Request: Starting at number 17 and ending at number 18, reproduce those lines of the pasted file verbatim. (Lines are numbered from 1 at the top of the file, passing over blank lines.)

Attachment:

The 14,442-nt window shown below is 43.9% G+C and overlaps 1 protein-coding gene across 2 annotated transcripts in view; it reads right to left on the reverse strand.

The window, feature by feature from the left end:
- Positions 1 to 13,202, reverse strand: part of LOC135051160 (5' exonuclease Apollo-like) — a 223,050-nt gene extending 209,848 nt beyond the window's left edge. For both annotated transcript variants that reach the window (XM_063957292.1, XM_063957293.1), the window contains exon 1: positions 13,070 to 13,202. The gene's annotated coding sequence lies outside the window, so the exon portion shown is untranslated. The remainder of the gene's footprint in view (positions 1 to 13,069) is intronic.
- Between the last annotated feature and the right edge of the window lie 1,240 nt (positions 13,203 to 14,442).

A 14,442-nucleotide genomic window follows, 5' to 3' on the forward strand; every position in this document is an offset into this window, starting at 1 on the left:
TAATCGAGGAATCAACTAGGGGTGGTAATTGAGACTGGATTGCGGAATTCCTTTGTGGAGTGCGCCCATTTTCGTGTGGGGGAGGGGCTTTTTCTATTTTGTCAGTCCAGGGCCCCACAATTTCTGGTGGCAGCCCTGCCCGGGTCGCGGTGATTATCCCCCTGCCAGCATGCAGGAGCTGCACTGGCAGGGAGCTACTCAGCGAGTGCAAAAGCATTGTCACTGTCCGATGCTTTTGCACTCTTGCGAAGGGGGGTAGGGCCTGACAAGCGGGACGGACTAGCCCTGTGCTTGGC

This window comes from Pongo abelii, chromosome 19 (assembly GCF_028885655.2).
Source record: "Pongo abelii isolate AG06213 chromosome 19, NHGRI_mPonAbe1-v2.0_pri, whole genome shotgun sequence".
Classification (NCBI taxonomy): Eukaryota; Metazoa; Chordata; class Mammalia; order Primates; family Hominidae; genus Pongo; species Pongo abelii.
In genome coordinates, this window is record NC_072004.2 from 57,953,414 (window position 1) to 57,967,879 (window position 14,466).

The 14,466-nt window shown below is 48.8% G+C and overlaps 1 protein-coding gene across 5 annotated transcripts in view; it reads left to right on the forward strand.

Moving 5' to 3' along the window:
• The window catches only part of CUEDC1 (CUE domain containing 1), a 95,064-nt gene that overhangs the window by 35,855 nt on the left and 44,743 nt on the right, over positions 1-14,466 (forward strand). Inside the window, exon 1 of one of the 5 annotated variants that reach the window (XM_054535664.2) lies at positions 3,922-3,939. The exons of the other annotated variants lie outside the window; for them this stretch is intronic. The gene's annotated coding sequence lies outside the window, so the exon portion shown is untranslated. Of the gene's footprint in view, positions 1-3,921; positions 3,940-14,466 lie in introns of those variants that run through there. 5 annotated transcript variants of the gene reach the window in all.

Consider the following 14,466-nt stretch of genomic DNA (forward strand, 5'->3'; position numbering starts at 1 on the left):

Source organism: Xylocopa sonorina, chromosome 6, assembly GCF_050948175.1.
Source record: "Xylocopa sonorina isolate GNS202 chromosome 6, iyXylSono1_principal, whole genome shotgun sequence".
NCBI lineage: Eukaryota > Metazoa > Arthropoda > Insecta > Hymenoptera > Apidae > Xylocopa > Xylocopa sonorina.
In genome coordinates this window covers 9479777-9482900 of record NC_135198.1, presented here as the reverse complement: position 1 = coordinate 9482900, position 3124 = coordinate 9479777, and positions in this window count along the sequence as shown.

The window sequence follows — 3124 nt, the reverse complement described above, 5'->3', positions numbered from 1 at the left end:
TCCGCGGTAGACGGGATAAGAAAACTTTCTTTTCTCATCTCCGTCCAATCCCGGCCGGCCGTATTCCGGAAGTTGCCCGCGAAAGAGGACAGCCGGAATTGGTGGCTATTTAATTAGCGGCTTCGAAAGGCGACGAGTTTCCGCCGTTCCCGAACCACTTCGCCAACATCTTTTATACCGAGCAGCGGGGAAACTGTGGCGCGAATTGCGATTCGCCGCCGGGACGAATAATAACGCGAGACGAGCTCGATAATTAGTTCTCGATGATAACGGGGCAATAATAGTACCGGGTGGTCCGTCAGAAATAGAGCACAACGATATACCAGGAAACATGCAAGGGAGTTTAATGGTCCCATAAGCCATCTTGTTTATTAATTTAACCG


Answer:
NCBI lineage: Eukaryota > Metazoa > Arthropoda > Insecta > Hymenoptera > Apidae > Xylocopa > Xylocopa sonorina.
In genome coordinates this window covers 9479777-9482900 of record NC_135198.1, presented here as the reverse complement: position 1 = coordinate 9482900, position 3124 = coordinate 9479777, and positions in this window count along the sequence as shown.